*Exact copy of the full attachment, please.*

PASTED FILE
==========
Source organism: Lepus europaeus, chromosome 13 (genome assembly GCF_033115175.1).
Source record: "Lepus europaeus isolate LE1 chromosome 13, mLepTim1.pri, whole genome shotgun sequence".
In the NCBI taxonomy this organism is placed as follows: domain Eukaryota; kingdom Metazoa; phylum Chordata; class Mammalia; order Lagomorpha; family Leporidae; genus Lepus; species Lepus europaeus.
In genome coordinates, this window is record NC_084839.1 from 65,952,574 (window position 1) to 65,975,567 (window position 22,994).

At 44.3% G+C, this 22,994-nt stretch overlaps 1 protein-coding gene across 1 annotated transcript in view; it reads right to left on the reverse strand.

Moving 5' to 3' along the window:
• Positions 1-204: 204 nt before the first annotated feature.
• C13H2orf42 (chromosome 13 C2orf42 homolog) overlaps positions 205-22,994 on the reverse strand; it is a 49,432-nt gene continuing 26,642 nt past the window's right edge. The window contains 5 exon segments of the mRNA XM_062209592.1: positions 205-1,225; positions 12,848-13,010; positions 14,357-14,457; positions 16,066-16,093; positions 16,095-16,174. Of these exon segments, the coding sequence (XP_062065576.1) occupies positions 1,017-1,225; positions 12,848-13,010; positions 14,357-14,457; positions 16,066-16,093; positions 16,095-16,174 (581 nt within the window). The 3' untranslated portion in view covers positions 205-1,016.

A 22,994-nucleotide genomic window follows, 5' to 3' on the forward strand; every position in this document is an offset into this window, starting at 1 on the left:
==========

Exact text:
Source organism: Lepus europaeus, chromosome 13 (genome assembly GCF_033115175.1).
Source record: "Lepus europaeus isolate LE1 chromosome 13, mLepTim1.pri, whole genome shotgun sequence".
In the NCBI taxonomy this organism is placed as follows: domain Eukaryota; kingdom Metazoa; phylum Chordata; class Mammalia; order Lagomorpha; family Leporidae; genus Lepus; species Lepus europaeus.
In genome coordinates, this window is record NC_084839.1 from 65,952,574 (window position 1) to 65,975,567 (window position 22,994).

At 44.3% G+C, this 22,994-nt stretch overlaps 1 protein-coding gene across 1 annotated transcript in view; it reads right to left on the reverse strand.

Moving 5' to 3' along the window:
• Positions 1-204: 204 nt before the first annotated feature.
• C13H2orf42 (chromosome 13 C2orf42 homolog) overlaps positions 205-22,994 on the reverse strand; it is a 49,432-nt gene continuing 26,642 nt past the window's right edge. The window contains 5 exon segments of the mRNA XM_062209592.1: positions 205-1,225; positions 12,848-13,010; positions 14,357-14,457; positions 16,066-16,093; positions 16,095-16,174. Of these exon segments, the coding sequence (XP_062065576.1) occupies positions 1,017-1,225; positions 12,848-13,010; positions 14,357-14,457; positions 16,066-16,093; positions 16,095-16,174 (581 nt within the window). The 3' untranslated portion in view covers positions 205-1,016.

A 22,994-nucleotide genomic window follows, 5' to 3' on the forward strand; every position in this document is an offset into this window, starting at 1 on the left: